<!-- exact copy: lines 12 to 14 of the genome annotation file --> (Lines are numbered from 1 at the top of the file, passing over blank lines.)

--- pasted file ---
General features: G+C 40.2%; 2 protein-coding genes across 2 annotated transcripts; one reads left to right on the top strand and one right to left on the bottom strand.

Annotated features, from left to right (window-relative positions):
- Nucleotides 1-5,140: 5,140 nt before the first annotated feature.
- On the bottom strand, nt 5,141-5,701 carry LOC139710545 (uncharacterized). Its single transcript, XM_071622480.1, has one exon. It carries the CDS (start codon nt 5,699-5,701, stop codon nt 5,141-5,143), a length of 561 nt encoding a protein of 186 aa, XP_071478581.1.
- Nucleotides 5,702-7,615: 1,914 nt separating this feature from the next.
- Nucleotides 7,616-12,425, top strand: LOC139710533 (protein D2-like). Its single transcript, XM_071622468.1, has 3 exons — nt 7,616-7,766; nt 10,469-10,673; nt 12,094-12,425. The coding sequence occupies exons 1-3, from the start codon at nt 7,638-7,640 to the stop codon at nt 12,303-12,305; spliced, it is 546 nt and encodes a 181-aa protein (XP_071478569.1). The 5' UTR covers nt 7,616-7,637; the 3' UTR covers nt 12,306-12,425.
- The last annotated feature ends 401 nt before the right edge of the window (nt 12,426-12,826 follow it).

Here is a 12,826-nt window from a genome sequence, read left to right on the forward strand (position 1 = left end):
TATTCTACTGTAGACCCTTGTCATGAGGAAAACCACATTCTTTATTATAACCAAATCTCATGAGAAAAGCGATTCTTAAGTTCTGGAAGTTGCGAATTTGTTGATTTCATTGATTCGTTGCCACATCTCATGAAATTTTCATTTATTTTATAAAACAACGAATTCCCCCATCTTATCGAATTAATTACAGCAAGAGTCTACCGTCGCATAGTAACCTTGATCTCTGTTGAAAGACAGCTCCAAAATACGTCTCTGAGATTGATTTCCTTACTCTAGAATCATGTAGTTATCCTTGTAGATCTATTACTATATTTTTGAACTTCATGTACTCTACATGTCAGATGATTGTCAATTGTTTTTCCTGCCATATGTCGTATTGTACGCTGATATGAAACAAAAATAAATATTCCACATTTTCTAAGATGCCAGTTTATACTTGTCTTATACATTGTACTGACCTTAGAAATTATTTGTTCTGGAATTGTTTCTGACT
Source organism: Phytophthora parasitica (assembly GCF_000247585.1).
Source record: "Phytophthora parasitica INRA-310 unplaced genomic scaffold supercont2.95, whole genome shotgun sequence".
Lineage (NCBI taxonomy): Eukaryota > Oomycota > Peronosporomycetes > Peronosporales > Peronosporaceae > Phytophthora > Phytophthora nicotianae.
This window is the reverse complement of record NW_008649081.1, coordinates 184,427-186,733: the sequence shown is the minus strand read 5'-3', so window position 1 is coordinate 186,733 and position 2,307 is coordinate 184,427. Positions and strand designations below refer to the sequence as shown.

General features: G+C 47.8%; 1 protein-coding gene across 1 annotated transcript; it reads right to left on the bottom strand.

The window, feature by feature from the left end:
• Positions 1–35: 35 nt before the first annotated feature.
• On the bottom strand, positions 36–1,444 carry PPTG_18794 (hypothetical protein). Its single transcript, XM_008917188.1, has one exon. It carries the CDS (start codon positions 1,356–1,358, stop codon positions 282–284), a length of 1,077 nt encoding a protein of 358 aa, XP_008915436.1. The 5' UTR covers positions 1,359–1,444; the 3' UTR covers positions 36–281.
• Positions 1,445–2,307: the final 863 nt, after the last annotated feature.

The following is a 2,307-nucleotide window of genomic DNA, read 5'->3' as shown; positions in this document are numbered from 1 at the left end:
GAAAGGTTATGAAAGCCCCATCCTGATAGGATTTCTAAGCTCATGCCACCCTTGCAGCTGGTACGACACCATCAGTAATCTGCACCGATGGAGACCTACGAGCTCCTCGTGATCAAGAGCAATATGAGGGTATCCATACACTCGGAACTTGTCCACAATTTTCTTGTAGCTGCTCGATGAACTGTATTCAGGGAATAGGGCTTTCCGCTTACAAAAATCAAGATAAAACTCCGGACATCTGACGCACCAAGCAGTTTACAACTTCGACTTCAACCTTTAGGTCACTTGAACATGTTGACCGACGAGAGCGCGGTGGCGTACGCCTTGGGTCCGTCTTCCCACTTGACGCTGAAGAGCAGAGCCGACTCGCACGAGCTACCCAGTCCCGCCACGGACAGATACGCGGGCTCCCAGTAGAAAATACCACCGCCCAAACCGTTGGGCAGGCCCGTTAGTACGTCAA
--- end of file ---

Lineage (NCBI taxonomy): Eukaryota > Oomycota > Peronosporomycetes > Peronosporales > Peronosporaceae > Phytophthora > Phytophthora nicotianae.
This window is the reverse complement of record NW_008649081.1, coordinates 184,427-186,733: the sequence shown is the minus strand read 5'-3', so window position 1 is coordinate 186,733 and position 2,307 is coordinate 184,427. Positions and strand designations below refer to the sequence as shown.

General features: G+C 47.8%; 1 protein-coding gene across 1 annotated transcript; it reads right to left on the bottom strand.